Wake County

GoTriangle to levy $3 vehicle registration fee increase in Wake

GoTriangle, a regional transportation authority, will increase a vehicle registration tax it levies on qualifying vehicles registered in Wake County on Aug. 1 to help fund the $2.3 million Wake County Transit Plan.

The GoTriangle Board of Trustees unanimously approved the fee increase from $5 to $8 Wednesday. It will go into effect about a month after Wake County will begin levying its own $7 vehicle registration tax for the same purpose.

GoTriangle’s $3 increase is one of several sources that will pay for a majority of the 10-year Wake County Transit Plan, which is expected to connect the Triangle with more buses and trains by 2027. The plan calls for commuter rail between Garner and Durham, as well as more and higher frequency bus routes throughout the county.

“There’s several revenue streams that are going to empower us to be able to provide transit to our region, and this is one of them,” GoTriangle Board of Trustees Chairwoman Jennifer Robinson said.

Other funding sources include a half-cent local sales tax that voters approved in November and the $7 county vehicle registration tax that Wake commissioners approved in December. Funding also will come from a 5 percent tax on vehicle rentals in Wake, Durham and Oranges counties that GoTriangle already levies.

These revenue sources are expected to generate $91 million the first year, with a majority coming from the half-cent sales tax.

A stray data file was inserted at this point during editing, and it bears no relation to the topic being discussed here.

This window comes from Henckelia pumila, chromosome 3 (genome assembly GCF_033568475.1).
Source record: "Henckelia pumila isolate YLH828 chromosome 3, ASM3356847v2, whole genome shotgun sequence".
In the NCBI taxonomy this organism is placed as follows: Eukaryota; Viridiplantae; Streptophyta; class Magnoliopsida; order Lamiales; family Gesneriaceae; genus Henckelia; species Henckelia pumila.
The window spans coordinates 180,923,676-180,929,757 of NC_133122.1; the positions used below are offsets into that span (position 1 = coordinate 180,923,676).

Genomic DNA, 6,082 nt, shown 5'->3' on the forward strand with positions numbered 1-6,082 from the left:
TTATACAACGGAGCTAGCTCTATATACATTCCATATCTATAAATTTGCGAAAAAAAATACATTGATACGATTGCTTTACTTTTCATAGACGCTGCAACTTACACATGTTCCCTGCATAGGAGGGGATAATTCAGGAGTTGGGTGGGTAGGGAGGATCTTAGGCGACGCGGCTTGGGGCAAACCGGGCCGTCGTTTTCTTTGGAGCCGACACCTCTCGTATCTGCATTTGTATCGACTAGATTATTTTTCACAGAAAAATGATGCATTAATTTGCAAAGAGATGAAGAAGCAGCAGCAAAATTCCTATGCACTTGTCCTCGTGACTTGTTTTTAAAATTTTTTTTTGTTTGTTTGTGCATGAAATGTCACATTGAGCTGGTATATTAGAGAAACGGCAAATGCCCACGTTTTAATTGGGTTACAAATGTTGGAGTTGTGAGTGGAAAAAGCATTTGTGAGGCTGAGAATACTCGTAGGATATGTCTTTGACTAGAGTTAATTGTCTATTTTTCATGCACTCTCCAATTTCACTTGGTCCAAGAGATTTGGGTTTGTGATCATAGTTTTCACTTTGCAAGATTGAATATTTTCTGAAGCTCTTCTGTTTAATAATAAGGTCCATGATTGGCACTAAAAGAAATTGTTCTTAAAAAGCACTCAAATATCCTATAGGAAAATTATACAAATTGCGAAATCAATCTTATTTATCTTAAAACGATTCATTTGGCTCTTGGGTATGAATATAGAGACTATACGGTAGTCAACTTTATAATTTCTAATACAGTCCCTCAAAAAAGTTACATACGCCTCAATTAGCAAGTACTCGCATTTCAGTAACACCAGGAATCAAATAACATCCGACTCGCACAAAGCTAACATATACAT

GoTriangle is considering a work plan for fiscal year 2017-18 that would dictate how money collected from these revenue sources from July 2017 through June 2018 would be used. The public can comment on the draft work plan until April 3 at www.waketransit.com/fy18-work-plan/.

“We are a growing, vibrant region,” said Mike Charbonneau, GoTriangle’s director of communications. “At a time when many cities of our size usually equate commuting with congestion, pollution and frustration, the projects built under the Wake County Transit Plan will provide essential transportation links and choices that are designed to help commuters bypass traffic and get to their destinations quickly.”

If the draft plan is approved, most of the funding from the first year of revenue collections would go toward capital projects and establishing a funding reserve. It also would pay for planning, staff and increased transit operations.

The plan also outlines proposed bus service improvements that can be made starting this year without needing new buses, including extending routes later into the night and adding midday and weekend trips to regional, Raleigh and Cary routes.

Additional trips would be added to GoTriangle’s Route 100 and Route 300, which run from downtown Raleigh to the Regional Transit Center in Durham and from downtown Raleigh to downtown Cary respectively; Raleigh’s Route 7 from Moore Square Station to Garner; and several Cary routes that serve major destinations such as downtown, Crossroads Plaza and WakeMed.

Kathryn Trogdon: 919-829-4845: @KTrogdon

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